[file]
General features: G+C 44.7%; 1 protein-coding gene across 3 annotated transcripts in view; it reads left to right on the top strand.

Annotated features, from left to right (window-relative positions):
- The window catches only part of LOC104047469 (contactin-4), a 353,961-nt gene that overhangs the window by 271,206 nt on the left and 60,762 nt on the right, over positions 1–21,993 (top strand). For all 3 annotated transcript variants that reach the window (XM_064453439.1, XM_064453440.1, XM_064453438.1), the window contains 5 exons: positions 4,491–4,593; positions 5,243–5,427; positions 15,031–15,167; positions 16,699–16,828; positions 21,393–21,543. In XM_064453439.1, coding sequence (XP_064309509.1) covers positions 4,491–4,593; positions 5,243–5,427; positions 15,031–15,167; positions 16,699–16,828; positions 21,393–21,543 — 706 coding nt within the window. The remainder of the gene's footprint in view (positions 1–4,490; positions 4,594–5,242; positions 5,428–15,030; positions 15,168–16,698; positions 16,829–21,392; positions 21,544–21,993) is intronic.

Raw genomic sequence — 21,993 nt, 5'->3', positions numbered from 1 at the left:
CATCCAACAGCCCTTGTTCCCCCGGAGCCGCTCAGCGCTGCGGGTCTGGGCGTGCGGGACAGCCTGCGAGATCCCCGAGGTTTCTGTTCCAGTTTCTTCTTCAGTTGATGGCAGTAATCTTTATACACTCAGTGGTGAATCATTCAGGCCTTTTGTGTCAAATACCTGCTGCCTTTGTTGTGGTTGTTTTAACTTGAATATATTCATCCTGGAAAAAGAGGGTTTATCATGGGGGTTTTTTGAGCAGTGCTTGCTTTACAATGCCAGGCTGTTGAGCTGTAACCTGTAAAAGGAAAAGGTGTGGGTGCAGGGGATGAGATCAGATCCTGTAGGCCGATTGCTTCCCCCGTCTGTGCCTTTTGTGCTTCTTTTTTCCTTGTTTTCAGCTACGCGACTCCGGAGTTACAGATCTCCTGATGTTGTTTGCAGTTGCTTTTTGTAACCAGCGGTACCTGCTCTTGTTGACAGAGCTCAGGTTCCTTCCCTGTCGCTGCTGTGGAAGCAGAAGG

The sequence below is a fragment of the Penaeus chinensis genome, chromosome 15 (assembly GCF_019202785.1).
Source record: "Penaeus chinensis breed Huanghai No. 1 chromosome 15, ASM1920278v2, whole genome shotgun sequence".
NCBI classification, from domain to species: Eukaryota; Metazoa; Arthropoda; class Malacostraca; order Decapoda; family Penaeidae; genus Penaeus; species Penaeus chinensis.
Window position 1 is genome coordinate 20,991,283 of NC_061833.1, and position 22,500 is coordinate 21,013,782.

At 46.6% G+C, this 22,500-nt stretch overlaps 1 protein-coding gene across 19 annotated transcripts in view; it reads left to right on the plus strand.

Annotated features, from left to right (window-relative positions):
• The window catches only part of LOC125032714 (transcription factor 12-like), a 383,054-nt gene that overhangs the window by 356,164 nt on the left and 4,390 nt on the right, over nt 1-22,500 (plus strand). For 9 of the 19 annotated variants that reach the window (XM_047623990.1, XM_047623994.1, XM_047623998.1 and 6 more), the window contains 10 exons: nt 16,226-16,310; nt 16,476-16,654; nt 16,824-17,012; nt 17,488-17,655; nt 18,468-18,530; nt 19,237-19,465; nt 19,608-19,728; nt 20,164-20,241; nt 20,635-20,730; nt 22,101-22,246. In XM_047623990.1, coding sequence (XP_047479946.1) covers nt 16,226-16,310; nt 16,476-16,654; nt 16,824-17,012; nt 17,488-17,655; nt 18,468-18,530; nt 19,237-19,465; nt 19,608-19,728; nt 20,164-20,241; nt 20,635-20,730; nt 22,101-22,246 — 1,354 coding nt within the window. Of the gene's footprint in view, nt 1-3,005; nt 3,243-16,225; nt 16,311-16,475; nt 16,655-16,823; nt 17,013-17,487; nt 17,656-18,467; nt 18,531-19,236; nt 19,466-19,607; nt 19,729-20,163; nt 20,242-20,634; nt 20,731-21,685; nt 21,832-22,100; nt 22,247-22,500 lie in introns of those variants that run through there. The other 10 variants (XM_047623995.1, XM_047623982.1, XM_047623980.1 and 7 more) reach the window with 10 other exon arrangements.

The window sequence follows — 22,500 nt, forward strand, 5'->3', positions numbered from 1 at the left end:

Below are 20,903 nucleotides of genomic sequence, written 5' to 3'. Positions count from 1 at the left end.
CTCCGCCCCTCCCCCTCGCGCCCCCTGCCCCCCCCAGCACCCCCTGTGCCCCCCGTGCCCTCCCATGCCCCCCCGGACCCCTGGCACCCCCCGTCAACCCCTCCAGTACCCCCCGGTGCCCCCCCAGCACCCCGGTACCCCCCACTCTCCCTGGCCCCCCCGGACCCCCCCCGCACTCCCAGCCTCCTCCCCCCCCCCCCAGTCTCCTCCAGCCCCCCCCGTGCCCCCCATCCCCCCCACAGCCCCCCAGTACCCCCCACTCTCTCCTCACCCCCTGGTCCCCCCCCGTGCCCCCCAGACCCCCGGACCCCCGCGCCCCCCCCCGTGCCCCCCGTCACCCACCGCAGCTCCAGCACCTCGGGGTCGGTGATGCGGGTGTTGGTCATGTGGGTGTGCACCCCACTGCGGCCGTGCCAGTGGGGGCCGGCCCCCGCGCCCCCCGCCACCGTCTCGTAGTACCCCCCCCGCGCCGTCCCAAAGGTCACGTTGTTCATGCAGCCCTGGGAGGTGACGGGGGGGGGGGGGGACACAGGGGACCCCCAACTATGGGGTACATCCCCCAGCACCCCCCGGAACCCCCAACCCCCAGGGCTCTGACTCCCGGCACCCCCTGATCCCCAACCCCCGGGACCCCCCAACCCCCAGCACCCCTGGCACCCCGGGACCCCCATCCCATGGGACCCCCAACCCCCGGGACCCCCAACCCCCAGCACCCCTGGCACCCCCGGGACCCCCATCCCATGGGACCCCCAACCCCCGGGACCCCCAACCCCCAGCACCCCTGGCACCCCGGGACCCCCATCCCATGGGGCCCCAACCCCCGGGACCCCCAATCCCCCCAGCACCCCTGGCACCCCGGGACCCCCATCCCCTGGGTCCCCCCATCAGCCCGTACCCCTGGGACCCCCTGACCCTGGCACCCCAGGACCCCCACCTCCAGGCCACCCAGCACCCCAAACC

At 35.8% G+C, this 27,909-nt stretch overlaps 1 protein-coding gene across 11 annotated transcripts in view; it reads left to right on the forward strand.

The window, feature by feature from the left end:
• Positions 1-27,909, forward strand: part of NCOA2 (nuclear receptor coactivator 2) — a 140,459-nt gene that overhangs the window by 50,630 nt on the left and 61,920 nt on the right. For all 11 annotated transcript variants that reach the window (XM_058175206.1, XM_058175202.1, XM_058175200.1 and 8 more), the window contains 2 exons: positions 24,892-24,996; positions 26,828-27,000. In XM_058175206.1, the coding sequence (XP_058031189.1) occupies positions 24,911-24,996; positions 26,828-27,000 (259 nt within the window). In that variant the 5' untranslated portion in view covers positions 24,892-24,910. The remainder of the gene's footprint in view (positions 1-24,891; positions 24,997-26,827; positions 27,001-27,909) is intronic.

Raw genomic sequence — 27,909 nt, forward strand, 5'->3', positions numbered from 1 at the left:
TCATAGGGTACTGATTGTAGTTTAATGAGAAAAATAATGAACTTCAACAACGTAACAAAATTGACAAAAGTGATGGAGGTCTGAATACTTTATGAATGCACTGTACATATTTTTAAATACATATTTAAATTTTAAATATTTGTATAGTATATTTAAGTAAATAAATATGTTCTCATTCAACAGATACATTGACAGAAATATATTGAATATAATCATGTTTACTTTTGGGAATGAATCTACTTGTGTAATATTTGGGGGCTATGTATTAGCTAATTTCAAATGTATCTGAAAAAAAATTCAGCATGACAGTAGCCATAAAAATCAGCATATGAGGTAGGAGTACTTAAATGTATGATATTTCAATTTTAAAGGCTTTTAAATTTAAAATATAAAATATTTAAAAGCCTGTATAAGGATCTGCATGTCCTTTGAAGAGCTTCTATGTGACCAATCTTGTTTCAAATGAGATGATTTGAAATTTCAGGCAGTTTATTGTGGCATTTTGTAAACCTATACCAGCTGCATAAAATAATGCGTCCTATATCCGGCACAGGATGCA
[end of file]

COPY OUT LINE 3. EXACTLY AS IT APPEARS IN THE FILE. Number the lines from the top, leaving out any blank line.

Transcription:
- The window catches only part of LOC104047469 (contactin-4), a 353,961-nt gene that overhangs the window by 271,206 nt on the left and 60,762 nt on the right, over positions 1–21,993 (top strand). For all 3 annotated transcript variants that reach the window (XM_064453439.1, XM_064453440.1, XM_064453438.1), the window contains 5 exons: positions 4,491–4,593; positions 5,243–5,427; positions 15,031–15,167; positions 16,699–16,828; positions 21,393–21,543. In XM_064453439.1, coding sequence (XP_064309509.1) covers positions 4,491–4,593; positions 5,243–5,427; positions 15,031–15,167; positions 16,699–16,828; positions 21,393–21,543 — 706 coding nt within the window. The remainder of the gene's footprint in view (positions 1–4,490; positions 4,594–5,242; positions 5,428–15,030; positions 15,168–16,698; positions 16,829–21,392; positions 21,544–21,993) is intronic.